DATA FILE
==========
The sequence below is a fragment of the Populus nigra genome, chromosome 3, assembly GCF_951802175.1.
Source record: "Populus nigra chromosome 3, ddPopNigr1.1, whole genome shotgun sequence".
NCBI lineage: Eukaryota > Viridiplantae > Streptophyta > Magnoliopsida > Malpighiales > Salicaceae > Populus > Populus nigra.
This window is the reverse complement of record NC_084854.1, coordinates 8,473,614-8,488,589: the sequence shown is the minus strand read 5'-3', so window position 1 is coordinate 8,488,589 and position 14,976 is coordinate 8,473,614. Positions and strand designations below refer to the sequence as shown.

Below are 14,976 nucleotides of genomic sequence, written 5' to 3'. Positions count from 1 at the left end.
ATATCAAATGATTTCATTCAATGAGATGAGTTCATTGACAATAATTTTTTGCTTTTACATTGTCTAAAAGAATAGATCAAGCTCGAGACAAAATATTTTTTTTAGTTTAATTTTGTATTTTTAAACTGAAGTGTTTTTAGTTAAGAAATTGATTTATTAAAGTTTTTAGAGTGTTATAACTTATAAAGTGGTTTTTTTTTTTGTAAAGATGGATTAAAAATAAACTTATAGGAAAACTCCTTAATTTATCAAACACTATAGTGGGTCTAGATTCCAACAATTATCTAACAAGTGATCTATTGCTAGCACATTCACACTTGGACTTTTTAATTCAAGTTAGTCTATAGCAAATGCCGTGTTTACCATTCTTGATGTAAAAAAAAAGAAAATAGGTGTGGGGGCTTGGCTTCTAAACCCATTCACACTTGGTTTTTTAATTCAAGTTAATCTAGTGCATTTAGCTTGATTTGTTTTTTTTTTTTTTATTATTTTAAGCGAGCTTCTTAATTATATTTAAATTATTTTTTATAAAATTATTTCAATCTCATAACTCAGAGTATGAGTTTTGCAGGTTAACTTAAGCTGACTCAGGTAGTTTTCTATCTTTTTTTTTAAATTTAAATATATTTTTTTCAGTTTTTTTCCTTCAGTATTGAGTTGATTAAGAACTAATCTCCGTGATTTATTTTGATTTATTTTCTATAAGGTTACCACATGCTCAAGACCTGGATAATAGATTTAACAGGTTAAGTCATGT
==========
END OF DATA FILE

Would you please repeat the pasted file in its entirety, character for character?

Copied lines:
The sequence below is a fragment of the Populus nigra genome, chromosome 3, assembly GCF_951802175.1.
Source record: "Populus nigra chromosome 3, ddPopNigr1.1, whole genome shotgun sequence".
NCBI lineage: Eukaryota > Viridiplantae > Streptophyta > Magnoliopsida > Malpighiales > Salicaceae > Populus > Populus nigra.
This window is the reverse complement of record NC_084854.1, coordinates 8,473,614-8,488,589: the sequence shown is the minus strand read 5'-3', so window position 1 is coordinate 8,488,589 and position 14,976 is coordinate 8,473,614. Positions and strand designations below refer to the sequence as shown.

Below are 14,976 nucleotides of genomic sequence, written 5' to 3'. Positions count from 1 at the left end.
ATATCAAATGATTTCATTCAATGAGATGAGTTCATTGACAATAATTTTTTGCTTTTACATTGTCTAAAAGAATAGATCAAGCTCGAGACAAAATATTTTTTTTAGTTTAATTTTGTATTTTTAAACTGAAGTGTTTTTAGTTAAGAAATTGATTTATTAAAGTTTTTAGAGTGTTATAACTTATAAAGTGGTTTTTTTTTTTGTAAAGATGGATTAAAAATAAACTTATAGGAAAACTCCTTAATTTATCAAACACTATAGTGGGTCTAGATTCCAACAATTATCTAACAAGTGATCTATTGCTAGCACATTCACACTTGGACTTTTTAATTCAAGTTAGTCTATAGCAAATGCCGTGTTTACCATTCTTGATGTAAAAAAAAAGAAAATAGGTGTGGGGGCTTGGCTTCTAAACCCATTCACACTTGGTTTTTTAATTCAAGTTAATCTAGTGCATTTAGCTTGATTTGTTTTTTTTTTTTTTATTATTTTAAGCGAGCTTCTTAATTATATTTAAATTATTTTTTATAAAATTATTTCAATCTCATAACTCAGAGTATGAGTTTTGCAGGTTAACTTAAGCTGACTCAGGTAGTTTTCTATCTTTTTTTTTAAATTTAAATATATTTTTTTCAGTTTTTTTCCTTCAGTATTGAGTTGATTAAGAACTAATCTCCGTGATTTATTTTGATTTATTTTCTATAAGGTTACCACATGCTCAAGACCTGGATAATAGATTTAACAGGTTAAGTCATGT